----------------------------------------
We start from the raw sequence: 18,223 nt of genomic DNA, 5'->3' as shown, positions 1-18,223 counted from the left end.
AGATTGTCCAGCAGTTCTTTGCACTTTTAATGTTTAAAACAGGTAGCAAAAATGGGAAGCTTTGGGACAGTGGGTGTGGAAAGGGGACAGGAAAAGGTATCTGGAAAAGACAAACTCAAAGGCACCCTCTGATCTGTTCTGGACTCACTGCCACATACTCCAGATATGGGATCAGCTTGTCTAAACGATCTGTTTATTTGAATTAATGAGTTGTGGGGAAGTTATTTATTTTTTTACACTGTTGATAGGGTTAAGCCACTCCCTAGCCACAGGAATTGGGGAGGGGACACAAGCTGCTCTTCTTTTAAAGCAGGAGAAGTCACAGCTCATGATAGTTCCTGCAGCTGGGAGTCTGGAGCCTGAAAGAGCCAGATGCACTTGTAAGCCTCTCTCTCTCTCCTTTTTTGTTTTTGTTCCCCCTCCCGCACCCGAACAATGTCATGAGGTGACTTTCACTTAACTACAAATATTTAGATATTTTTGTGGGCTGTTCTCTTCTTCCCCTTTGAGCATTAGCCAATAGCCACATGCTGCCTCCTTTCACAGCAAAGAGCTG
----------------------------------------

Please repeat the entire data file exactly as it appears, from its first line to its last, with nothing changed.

We start from the raw sequence: 18,223 nt of genomic DNA, 5'->3' as shown, positions 1-18,223 counted from the left end.
AGATTGTCCAGCAGTTCTTTGCACTTTTAATGTTTAAAACAGGTAGCAAAAATGGGAAGCTTTGGGACAGTGGGTGTGGAAAGGGGACAGGAAAAGGTATCTGGAAAAGACAAACTCAAAGGCACCCTCTGATCTGTTCTGGACTCACTGCCACATACTCCAGATATGGGATCAGCTTGTCTAAACGATCTGTTTATTTGAATTAATGAGTTGTGGGGAAGTTATTTATTTTTTTACACTGTTGATAGGGTTAAGCCACTCCCTAGCCACAGGAATTGGGGAGGGGACACAAGCTGCTCTTCTTTTAAAGCAGGAGAAGTCACAGCTCATGATAGTTCCTGCAGCTGGGAGTCTGGAGCCTGAAAGAGCCAGATGCACTTGTAAGCCTCTCTCTCTCTCCTTTTTTGTTTTTGTTCCCCCTCCCGCACCCGAACAATGTCATGAGGTGACTTTCACTTAACTACAAATATTTAGATATTTTTGTGGGCTGTTCTCTTCTTCCCCTTTGAGCATTAGCCAATAGCCACATGCTGCCTCCTTTCACAGCAAAGAGCTG